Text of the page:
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Clarification of notation

 
 
Bruce Whealton
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      09-30-2010
Hello all,
I recently started learning python. I am a bit thrown by a
certain notation that I see. I was watching a training course on
lynda.com and this notation was not presented. For lists, when would
you use what appears to be nested lists, like:
[[], [], []]
a list of lists?
Would you, and could you combine a dictionary with a list in this fashion?

Next, from the documentation I see and this is just an example (this
kind of notation is seen elsewhere in the documentation:

str.count(sub[, start[, end]])
This particular example is from the string methods.
Is this a nesting of two lists inside a a third list? I know that it
would suggest that some of the arguments are optional, so perhaps if
there are 2 items the first is the sub, and the second is start? Or did
I read that backwards?
Thanks,
Bruce
 
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Seebs
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      09-30-2010
On 2010-09-30, Bruce Whealton <(E-Mail Removed)> wrote:
> Next, from the documentation I see and this is just an example (this
> kind of notation is seen elsewhere in the documentation:


> str.count(sub[, start[, end]])
> This particular example is from the string methods.
> Is this a nesting of two lists inside a a third list?


No, it's not -- it's a different use of [] to indicate that things
are optional, a convention which dates back to long before Python
existed.

>I know that it
> would suggest that some of the arguments are optional, so perhaps if
> there are 2 items the first is the sub, and the second is start? Or did
> I read that backwards?


That is exactly correct. The key is the implication that you can omit
end, or both start and end. (But you can't omit start and provide end.)

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alex23
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      09-30-2010
Bruce Whealton <(E-Mail Removed)> wrote:
> For lists, when would
> you use what appears to be nested lists, like:
> [[], [], []]
> a list of lists?


Well, you'd use it when you'd want a list of lists

There's nothing magical about a list of lists, it's just a list with
objects inside like any other, in this case they just happen to be
lists. Possibly the canonical example is for a simple multidimensional
array:

>>> array5x5 = [[0]*5 for i in range(5)]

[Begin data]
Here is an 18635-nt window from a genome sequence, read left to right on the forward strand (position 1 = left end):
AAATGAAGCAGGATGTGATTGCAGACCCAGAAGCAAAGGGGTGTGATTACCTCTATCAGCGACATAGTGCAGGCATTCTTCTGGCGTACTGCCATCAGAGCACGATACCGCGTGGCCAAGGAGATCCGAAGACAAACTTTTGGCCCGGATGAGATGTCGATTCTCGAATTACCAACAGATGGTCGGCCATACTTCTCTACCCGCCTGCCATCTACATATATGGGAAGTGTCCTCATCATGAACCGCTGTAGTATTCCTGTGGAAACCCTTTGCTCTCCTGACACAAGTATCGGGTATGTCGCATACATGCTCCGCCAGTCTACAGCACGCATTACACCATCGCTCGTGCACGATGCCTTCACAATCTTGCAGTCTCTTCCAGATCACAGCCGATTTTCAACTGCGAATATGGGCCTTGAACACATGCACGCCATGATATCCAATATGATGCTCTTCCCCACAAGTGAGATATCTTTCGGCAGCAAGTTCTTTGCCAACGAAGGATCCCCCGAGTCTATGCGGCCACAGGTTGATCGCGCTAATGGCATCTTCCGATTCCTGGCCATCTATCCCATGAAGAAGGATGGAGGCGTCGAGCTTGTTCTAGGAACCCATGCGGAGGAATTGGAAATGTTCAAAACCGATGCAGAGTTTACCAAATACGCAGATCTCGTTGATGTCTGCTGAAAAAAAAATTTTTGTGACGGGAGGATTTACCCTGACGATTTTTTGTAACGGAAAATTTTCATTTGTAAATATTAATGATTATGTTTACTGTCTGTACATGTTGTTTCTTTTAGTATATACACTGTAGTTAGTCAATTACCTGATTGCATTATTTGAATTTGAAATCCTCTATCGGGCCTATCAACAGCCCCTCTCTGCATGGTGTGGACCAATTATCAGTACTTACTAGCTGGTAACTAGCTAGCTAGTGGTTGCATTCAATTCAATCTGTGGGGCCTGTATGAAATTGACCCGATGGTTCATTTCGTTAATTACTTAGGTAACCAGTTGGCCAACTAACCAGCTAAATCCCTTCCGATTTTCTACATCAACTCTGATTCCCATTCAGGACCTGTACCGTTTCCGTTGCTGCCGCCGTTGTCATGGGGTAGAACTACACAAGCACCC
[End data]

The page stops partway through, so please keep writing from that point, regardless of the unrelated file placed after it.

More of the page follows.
>>> array5x5[2][3] = 7
>>> array5x5[4][1] = 2
>>> array5x5

[[0, 0, 0, 0, 0],
[0, 0, 0, 0, 0],
[0, 0, 0, 7, 0],
[0, 0, 0, 0, 0],
[0, 2, 0, 0, 0]]

> Would you, and could you combine a dictionary with a list in this fashion?


Lists can contain dictionaries that contain dictionaries containing
lists So yes, they can easily be combined.

Here's a list with dictionaries:

elements = [
{'tag': 'strong', 'style': 'bold'},
{'tag': 'header', 'style': 'bolder', 'color': 'red},
]

And a dictionary of lists:

classes_2010 = {
'economics': ['John Crowley', 'Jack Savage', 'Jane Austen'],
'voodoo economics': ['Ronald Reagan', 'Ferris Beuller'],
}

(Note that the formatting style is a personal taste and not
essential).

Generally, you tend to use a list when you want to work on items in
sequence, and a dictionary when you want to work on an item on demand.

> Next, from the documentation I see and this is just an example (this
> kind of notation is seen elsewhere in the documentation:
>
> str.count(sub[, start[, end]])
> This particular example is from the string methods.
> Is this a nesting of two lists inside a a third list? *I know that it
> would suggest that some of the arguments are optional, so perhaps if
> there are 2 items the first is the sub, and the second is start? *Or did


In documentation (as opposed to code), [] represents optional
arguments, and have nothing at all to do with Python lists. The above
example is showing that the method can be called in the following
ways:

'foobarbazbam'.count('ba')
'foobarbazbam'.count('ba', 6)
'foobarbazbam'.count('ba', 6, 9)

Hope this helps.
 
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